Can You Hear Me Now? You Can? Oh, Nuts.
So I've been thinking--a dangerous pastime, I know--about love and war and death and taxes and education and health insurance and politics and what I'm going to eat for lunch today because I've only got $2 in my pocket and I'm really tired of soup, and I have realized a few important things. The main thing is that all this thinking makes my head kind of hurt, but that should be obvious and in any case, isn't really my point.
I'm a ranter by nature. Little things build up, I vent, fume and spew, then I'm fine. My blood pressure routinely stays around 80/60, so either I HAD a heart attack years ago and died and my body hasn't figured it out yet, or the volcano approach to self-expression seems to work for me. And I really only get worked up about little non-personal things; I tend to be able to deal rationally with stuff like car accidents and medical emergencies while losing it completely over ill-worded signage at the local Wal-Mart.
I think it's a control issue. Car accidents and medical emergencies are out of my control, for the most part. They're things that just happen sometimes, regardless of how careful and prepared I am, and I'd better accept that reality and move the hell on. But the little things, like that sign--well, they piss me off because they ARE controllable, and folks should know better. Someone was sloppy and muddied communication was the result.
Words are controllable and controlling--this has been done to death, so just think "Orwell" here, and move on. There is no excuse for sloppy language, particularly when the sloppiness is intentional. I started this blog because I found humor in the ways professors routinely use 43 words where two will do, usually in the interest of making their ideas appear weightier. But now it's starting to lose some of its humor, mainly because in posting their words I've done what I never did in college--started paying attention to them. And a lot of times, the thinking behind these writings isn't merely wrongheaded, dated, obscure and muddled, it's dangerous and damaging.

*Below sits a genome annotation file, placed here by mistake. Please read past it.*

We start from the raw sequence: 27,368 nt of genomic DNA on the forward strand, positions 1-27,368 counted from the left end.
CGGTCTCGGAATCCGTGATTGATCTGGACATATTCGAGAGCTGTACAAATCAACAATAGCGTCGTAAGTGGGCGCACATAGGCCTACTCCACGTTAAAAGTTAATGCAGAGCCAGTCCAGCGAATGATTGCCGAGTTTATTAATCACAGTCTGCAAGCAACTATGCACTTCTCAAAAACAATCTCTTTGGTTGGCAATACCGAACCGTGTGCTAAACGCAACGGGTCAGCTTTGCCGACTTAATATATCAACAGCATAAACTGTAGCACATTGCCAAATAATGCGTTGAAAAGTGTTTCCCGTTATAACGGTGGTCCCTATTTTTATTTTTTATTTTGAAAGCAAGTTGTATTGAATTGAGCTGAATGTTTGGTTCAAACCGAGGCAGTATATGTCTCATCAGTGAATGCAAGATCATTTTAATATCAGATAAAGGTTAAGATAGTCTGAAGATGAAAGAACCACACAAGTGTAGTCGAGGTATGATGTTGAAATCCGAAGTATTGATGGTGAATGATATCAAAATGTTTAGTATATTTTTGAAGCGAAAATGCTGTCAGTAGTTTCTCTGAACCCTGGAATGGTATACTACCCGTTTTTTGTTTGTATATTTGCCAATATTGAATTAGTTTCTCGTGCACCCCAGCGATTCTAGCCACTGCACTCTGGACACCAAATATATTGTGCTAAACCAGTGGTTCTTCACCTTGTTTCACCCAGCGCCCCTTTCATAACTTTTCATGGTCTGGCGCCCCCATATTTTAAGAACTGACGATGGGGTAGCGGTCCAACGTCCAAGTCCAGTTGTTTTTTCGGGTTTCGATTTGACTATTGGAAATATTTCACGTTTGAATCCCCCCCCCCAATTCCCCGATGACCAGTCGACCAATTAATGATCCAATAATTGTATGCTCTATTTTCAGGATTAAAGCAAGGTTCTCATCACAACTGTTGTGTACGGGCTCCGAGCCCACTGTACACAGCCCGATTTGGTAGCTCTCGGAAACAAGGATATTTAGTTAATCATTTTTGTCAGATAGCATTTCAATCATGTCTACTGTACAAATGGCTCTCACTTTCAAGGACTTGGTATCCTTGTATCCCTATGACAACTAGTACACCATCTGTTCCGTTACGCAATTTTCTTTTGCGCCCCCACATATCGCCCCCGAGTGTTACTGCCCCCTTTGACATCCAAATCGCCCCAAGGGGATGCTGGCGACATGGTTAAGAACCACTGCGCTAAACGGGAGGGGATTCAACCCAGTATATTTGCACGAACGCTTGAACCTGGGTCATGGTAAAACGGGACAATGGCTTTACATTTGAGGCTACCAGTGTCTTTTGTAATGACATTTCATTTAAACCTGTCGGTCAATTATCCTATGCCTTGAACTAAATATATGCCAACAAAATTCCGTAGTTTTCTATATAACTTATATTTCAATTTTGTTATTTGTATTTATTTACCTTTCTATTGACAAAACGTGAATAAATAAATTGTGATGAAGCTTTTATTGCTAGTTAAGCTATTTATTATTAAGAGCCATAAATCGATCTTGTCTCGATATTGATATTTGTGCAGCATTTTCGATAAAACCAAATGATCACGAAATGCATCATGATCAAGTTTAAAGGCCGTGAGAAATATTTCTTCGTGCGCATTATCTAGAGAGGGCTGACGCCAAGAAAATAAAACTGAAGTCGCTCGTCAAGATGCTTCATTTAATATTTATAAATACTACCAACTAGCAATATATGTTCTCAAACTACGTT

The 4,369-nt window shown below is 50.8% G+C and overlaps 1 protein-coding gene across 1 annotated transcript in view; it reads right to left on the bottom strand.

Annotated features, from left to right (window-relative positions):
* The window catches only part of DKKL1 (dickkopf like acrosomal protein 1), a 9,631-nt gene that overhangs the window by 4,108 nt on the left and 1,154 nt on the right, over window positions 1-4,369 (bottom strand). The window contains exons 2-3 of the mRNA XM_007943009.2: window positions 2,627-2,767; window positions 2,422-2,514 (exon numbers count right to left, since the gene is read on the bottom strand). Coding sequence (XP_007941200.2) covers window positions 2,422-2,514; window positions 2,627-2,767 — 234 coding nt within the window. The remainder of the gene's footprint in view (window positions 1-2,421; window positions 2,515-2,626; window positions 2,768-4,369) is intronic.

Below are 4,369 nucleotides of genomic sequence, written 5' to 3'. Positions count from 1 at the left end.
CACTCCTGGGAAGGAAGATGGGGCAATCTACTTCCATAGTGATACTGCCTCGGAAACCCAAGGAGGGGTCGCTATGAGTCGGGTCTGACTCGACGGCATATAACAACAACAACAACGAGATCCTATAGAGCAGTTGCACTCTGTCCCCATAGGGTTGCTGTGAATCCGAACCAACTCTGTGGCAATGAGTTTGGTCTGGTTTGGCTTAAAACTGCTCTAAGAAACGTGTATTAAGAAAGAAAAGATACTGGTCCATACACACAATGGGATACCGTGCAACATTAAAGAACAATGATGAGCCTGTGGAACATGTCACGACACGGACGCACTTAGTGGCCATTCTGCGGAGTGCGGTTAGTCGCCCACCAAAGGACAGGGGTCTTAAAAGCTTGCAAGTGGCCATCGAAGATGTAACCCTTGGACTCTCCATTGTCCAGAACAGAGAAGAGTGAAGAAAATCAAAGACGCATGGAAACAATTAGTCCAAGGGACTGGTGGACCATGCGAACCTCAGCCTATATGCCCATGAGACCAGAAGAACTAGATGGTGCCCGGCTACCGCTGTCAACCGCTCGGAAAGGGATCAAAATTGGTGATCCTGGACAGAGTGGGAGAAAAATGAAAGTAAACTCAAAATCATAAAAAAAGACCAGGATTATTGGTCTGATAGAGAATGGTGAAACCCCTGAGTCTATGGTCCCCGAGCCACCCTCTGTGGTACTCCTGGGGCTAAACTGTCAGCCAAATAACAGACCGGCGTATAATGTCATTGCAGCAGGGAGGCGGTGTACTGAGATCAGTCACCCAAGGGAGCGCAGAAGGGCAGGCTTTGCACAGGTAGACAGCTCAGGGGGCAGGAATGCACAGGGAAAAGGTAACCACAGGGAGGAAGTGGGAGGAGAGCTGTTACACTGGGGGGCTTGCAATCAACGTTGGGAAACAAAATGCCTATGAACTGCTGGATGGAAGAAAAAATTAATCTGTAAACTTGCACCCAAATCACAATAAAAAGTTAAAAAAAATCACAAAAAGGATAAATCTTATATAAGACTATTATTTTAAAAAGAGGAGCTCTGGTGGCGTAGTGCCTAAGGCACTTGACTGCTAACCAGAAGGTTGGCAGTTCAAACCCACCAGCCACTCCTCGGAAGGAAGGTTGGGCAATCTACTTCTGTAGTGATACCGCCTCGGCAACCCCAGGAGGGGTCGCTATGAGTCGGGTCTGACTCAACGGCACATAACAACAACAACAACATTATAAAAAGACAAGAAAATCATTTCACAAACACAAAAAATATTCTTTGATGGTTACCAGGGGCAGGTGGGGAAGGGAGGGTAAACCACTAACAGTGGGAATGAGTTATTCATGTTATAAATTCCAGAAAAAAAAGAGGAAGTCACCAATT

The funny part is, these profs are so accustomed to either having their colleagues skim their work because everyone is so inundated with poor language that it's no longer worth the effort to fight through the copious prose in search of meaning, or being rubber stamped as "right-thinking" and reflexively praised, that when they are finally called on their opinions they freak out. Case in point: DeGenova
, whose idiot blather and subsequent spin and disappearing act point to the fact that true academic inquiry and debate must be dead. If DeGenova honestly had a clue about the reception of his speech, I doubt he would have made it. At the very least (one would hope), he would have tempered or controlled his language. He is a pure product of the insulated, self-congratulatory professoriate, so involved in ginning up masses of words and catchphrases for the approbation of his peers that he no longer understands what those words mean to the unindoctrinated.
Further proof: the organizer's attempt to spin the whole thing as a wacko conspiracy
. Well sure, if by conspiracy you mean a whole bunch of people who you regularly hang out with, talk to, and whose papers you read and sometimes edit for publication. The reality is everyone else up there was expressing similar ideas; DeGenova's problem was that for once in his life, his language was straightforward and his meaning was crystal clear.
Sloppy communication is annoying and sometimes amusing, sure, but it's also a tool whereby unacceptable opinions can fly below the radar of the public. Is it a conspiracy? No, it's just an academic culture thing. Me, I'm all for more teach-ins whereby this crap can come to light. Well, that and Wal-Mart employees who can spell. But that's a rant for another day.